By Jennah Watters
Have a small space in your garden where you can't decide what to plant? Try a container garden! I love putting containers - especially bold-colored ones - in unexpected spots in the garden. Your pretty flowerpots don't need to be relegated only to decks and porches! Here are a few ways to make the most of containers in your gardens:
Use a container to fill in an area where you are waiting for plants to mature. This is especially great if you've just planted shrubs. When properly spaced for maturity, there will often be large empty areas in between. Rather than filling the space with plants that will need to be relocated later or annuals that will need to be replanted yearly, find a large flowerpot that will fill in the area and complement surrounding plants.
Get more bang from your annuals! Annuals planted en masse in a garden make for a great show, but it requires a lot of plants and a lot of time. Smaller groupings planted in the ground tend to look dinky, but in a container they become a great focal point. Try a whole pot of the same annual in the same color for the most visible effect from the road, or play with color contrast such as yellow marigolds planted in a cobalt blue pot.
Pot up some mini shrubs! I love azaleas in the spring, but don't have a great place for them in my garden, so I planted two small azaleas in large flowerpots that live in front of my raised beds. I also have two evergreens planted in pots as topiaries on my front stoop. Just because it's usually planted in the ground doesn't mean it has to be! Shrubs are generally pretty hardy, too, so while you will need to water them if it's very hot and dry, they shouldn't require as much attention as flowering annuals in pots would.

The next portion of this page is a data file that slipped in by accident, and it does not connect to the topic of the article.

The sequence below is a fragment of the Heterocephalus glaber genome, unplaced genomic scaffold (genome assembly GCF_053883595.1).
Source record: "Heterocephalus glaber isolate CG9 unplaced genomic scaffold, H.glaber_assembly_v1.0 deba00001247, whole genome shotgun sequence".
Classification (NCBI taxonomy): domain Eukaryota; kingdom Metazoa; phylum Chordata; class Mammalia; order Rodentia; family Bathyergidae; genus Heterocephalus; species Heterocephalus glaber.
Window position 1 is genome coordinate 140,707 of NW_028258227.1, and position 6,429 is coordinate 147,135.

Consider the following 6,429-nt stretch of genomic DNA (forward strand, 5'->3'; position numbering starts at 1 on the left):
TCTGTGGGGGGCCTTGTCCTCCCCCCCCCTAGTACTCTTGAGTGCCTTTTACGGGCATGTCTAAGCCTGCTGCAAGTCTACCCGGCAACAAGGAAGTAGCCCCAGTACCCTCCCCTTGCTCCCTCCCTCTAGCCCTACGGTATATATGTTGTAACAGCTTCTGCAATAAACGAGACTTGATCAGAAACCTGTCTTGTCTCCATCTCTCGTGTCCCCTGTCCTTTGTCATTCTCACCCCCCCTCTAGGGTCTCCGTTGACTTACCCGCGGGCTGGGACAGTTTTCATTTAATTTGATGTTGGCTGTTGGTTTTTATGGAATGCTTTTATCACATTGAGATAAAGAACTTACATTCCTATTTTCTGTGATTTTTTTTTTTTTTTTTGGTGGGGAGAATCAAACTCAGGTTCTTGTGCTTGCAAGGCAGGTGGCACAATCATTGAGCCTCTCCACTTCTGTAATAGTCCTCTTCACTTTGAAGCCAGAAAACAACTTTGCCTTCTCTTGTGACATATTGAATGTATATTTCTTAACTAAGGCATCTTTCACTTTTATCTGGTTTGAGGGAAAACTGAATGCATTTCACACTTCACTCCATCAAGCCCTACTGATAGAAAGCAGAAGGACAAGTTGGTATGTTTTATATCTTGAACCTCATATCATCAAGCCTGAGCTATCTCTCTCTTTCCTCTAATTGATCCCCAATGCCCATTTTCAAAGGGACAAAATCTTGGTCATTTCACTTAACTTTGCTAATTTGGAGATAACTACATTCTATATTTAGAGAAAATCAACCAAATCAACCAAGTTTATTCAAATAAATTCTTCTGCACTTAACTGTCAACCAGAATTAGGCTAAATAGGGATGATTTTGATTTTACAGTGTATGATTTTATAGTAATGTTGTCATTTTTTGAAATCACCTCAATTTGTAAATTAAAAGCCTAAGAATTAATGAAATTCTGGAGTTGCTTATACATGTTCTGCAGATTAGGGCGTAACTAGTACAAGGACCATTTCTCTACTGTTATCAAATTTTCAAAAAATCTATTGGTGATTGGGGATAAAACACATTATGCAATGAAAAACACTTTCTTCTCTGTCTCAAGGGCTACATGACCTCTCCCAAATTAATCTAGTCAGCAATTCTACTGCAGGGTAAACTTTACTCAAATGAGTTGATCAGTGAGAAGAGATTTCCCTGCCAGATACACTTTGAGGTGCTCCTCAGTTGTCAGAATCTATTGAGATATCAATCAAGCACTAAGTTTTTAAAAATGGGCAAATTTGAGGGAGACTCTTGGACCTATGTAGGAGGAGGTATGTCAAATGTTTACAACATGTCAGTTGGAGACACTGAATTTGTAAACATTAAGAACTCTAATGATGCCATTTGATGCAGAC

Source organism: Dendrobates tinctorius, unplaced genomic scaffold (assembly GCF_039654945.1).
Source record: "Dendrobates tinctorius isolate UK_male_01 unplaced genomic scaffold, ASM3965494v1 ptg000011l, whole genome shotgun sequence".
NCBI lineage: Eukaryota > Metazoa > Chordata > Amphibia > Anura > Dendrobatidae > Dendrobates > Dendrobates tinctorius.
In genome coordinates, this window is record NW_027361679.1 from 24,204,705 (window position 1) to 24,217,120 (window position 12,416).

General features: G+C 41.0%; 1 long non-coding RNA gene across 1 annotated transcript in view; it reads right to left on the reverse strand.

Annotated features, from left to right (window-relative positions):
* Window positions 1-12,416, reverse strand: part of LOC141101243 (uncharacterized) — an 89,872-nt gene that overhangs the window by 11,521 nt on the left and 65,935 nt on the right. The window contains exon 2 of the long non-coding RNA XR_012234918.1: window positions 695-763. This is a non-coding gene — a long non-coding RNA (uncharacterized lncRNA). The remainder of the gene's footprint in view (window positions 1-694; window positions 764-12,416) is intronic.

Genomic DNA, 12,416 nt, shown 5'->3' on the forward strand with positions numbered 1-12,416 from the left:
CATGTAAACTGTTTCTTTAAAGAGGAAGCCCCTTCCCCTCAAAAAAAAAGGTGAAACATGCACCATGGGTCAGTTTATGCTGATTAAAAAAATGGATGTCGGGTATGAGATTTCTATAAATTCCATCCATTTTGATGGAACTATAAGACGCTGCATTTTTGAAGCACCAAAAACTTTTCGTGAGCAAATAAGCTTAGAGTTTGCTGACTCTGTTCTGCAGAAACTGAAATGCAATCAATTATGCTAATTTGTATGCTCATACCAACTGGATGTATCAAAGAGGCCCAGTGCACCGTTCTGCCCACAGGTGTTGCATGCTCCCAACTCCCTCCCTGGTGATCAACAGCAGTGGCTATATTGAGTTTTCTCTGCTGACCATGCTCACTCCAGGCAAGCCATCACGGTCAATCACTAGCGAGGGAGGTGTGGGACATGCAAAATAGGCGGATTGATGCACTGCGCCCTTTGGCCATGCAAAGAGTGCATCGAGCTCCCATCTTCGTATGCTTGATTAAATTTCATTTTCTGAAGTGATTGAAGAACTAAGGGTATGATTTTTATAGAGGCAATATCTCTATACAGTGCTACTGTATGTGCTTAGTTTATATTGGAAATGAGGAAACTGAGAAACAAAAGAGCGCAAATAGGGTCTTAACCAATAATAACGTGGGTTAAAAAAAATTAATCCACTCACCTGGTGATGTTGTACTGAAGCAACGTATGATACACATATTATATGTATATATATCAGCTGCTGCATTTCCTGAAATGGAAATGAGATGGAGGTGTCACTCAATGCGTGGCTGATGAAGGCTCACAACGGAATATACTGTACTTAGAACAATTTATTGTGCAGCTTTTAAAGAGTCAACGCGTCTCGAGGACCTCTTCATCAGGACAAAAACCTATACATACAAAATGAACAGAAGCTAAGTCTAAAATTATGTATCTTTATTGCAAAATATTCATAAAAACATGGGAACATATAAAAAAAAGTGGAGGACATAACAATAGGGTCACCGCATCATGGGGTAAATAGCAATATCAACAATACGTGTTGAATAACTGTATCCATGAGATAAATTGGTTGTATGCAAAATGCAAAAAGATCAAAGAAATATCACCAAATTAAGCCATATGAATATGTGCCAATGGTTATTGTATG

Other perennials are great in pots, too - and that means you don't have to replant them every year! I like to pot things that tend to spread more than I'd like: liriope, mint, bee balm, sedums and creeping Jenny to name a few. You may need to separate out a clump every couple years to share with a friend, but containers planted with perennials are generally hardy and also require less water than annuals. Try to pick at least one plant per container with year-round interest, so you won't have empty containers in your garden come winter.
For any containers that you plan to leave out year-round, be sure to select a variety that will survive the winter. In some colder climates, materials such as terra cotta may crack during frost heaves, but heavier plastics, concrete and other new materials will be fine for many years. Some large pots can be pricey, but check sales early in the season and clearances late in the season for great deals.